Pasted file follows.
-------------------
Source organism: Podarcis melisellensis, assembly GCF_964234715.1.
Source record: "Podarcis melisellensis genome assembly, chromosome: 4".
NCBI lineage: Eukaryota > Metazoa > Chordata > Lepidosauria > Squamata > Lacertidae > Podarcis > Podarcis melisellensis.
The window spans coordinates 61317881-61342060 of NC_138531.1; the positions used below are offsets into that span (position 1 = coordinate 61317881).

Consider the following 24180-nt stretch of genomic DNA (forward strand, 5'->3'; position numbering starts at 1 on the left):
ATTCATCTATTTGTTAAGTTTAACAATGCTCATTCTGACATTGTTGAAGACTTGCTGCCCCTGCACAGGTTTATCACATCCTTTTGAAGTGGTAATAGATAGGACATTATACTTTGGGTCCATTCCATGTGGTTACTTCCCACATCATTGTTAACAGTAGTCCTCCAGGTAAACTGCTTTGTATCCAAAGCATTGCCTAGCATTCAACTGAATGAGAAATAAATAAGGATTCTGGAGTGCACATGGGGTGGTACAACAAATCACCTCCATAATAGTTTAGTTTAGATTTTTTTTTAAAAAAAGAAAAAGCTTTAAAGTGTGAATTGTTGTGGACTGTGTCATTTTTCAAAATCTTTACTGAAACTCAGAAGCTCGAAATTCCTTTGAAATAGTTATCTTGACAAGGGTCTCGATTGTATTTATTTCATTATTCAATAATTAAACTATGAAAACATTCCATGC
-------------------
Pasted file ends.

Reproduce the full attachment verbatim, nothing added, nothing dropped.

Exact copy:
Source organism: Podarcis melisellensis, assembly GCF_964234715.1.
Source record: "Podarcis melisellensis genome assembly, chromosome: 4".
NCBI lineage: Eukaryota > Metazoa > Chordata > Lepidosauria > Squamata > Lacertidae > Podarcis > Podarcis melisellensis.
The window spans coordinates 61317881-61342060 of NC_138531.1; the positions used below are offsets into that span (position 1 = coordinate 61317881).

Consider the following 24180-nt stretch of genomic DNA (forward strand, 5'->3'; position numbering starts at 1 on the left):
ATTCATCTATTTGTTAAGTTTAACAATGCTCATTCTGACATTGTTGAAGACTTGCTGCCCCTGCACAGGTTTATCACATCCTTTTGAAGTGGTAATAGATAGGACATTATACTTTGGGTCCATTCCATGTGGTTACTTCCCACATCATTGTTAACAGTAGTCCTCCAGGTAAACTGCTTTGTATCCAAAGCATTGCCTAGCATTCAACTGAATGAGAAATAAATAAGGATTCTGGAGTGCACATGGGGTGGTACAACAAATCACCTCCATAATAGTTTAGTTTAGATTTTTTTTTAAAAAAAGAAAAAGCTTTAAAGTGTGAATTGTTGTGGACTGTGTCATTTTTCAAAATCTTTACTGAAACTCAGAAGCTCGAAATTCCTTTGAAATAGTTATCTTGACAAGGGTCTCGATTGTATTTATTTCATTATTCAATAATTAAACTATGAAAACATTCCATGC